- Paperback: 352 pages
- Publisher: Penguin UK (July 24, 2007)
- Language: English
- ISBN-10: 0141022027
- ISBN-13: 978-0141022024
- Product Dimensions: 5.2 x 1 x 7.2 inches
- Shipping Weight: 9.1 ounces (View shipping rates and policies)
- Average Customer Review: 16 customer reviews
- Amazon Best Sellers Rank: #830,015 in Books (See Top 100 in Books)
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How To Be Free Paperback – International Edition, July 24, 2007
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About the Author
Tom Hodgkinson is the founder and editor of The Idler and the bestselling author of How to be Idle, How to be Free, The Idle Parent and Brave Old World. In 2011 he and his partner Victoria launched the Idler Academy of Philosophy, Husbandry and Merriment, a business which offers online and real-world courses in the liberal arts and practical skills, from philosophy and ukulele to business skills and singing. For a weekly update of news and comment from the world of The Idler, join Tom's mailing list at idler.co.uk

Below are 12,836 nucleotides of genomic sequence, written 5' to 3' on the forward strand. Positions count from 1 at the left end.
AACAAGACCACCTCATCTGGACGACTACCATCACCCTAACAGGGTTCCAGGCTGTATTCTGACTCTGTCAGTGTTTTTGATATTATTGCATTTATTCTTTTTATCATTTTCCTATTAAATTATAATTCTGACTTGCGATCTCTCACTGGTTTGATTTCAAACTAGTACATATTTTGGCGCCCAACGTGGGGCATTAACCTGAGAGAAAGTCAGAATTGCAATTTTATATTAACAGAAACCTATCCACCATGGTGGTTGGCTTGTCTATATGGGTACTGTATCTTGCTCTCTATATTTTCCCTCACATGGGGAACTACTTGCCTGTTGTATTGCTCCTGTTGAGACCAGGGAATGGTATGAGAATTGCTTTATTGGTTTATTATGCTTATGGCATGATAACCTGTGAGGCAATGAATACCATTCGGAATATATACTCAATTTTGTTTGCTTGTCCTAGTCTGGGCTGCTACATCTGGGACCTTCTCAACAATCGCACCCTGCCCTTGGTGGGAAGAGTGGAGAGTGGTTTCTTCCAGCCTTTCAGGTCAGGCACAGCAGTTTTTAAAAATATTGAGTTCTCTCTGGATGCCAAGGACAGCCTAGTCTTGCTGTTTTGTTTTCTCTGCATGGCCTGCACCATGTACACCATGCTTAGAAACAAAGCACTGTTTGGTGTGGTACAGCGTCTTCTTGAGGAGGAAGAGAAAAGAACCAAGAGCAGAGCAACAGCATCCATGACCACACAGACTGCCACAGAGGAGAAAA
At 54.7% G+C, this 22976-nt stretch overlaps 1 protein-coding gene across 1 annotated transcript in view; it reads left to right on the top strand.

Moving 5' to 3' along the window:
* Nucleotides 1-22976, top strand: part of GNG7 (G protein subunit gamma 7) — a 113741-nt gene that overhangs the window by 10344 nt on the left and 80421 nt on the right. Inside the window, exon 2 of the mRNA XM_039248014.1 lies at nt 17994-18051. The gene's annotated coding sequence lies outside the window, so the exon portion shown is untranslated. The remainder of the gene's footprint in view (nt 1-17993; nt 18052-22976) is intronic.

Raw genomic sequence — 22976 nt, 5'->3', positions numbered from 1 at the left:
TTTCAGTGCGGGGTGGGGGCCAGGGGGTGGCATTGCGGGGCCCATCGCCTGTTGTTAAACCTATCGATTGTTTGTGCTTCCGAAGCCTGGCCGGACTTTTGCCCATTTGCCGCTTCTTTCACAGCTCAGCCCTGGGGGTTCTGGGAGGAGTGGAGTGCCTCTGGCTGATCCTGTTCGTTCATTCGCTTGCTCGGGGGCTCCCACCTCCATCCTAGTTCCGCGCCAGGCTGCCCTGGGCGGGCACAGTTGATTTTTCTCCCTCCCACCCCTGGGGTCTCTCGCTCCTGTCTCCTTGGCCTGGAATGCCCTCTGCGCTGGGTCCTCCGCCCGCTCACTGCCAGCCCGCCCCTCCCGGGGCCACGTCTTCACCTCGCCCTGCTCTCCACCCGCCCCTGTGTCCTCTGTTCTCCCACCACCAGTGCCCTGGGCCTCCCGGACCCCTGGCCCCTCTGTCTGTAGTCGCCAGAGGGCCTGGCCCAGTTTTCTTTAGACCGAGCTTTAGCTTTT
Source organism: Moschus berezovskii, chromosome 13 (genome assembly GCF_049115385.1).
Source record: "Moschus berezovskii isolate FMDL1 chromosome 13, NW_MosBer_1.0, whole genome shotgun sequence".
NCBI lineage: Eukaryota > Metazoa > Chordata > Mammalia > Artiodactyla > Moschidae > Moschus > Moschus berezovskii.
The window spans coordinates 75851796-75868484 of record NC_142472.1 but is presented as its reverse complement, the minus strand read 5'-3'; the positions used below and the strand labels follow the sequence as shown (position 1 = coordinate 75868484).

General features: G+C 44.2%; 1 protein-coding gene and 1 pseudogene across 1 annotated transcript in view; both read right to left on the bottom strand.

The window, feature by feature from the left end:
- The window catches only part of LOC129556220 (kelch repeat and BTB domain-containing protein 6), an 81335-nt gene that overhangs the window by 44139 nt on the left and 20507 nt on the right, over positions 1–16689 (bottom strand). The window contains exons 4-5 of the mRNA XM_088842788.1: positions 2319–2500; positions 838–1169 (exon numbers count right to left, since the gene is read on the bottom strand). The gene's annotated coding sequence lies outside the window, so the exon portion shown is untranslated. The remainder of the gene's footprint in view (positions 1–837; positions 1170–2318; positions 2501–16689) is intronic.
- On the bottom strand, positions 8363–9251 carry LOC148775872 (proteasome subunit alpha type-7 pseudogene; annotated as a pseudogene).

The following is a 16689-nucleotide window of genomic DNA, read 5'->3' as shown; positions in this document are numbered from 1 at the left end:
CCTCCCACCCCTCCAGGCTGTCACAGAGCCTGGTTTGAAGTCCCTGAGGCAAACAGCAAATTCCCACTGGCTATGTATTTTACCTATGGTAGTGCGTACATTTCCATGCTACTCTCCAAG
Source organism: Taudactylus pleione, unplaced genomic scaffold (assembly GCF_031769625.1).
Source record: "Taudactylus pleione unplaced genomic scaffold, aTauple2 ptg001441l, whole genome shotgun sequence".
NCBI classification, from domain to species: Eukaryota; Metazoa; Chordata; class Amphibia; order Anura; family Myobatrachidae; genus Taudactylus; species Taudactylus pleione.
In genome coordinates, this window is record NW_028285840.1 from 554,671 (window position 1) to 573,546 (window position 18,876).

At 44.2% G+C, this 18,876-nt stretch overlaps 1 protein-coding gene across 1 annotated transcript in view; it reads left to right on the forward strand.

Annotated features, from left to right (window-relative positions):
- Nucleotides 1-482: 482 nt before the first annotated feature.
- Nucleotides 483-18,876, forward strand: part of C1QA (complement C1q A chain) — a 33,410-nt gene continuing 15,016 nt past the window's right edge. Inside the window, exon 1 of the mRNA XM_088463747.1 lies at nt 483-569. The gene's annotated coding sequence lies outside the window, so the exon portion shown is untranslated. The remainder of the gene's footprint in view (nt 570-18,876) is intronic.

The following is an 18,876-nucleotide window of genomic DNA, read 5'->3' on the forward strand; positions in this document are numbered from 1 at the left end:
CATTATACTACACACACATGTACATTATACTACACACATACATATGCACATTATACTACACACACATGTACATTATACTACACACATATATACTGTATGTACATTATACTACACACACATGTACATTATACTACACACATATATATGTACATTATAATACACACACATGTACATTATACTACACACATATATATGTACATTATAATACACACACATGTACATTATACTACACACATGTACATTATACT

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What's boredom anyway? How come whatever we do we always come back to the boring state? Boredom is where life is happening. Entertainment is always short lived, just try repeat the same joke for ten minutes. The place to be is between the walls, in the middle. After peaks come troughs, and vice versa, the only more or less stable state is in the middle. To be free of boredom, not craving entertainment is real freedom. Freedom is when you can sit for an hour and just be.
To the point. If Tom couldn't figure freedom out at the basic, spiritual - sorry, sounds corny - level, he has no business telling me about its other aspects.
So yeah, read the book, find out how to avoid paying unnecessary bills and why you should throw away your watch. There is some good advice here: stop competing, don't chase a career and stop compulsive shopping, among other things. However, all these things are external and secondary to the real freedom. Which , in my opinion, should come within. Once you arrive to the shore you don't need explaining that you don't need the oars.
So, three stars from me. For which Tom should not get too ticked off, he is free from opinions I suppose. Just joking. The book is a good but missed attempt of defining personal freedom. You won't lose much reading it.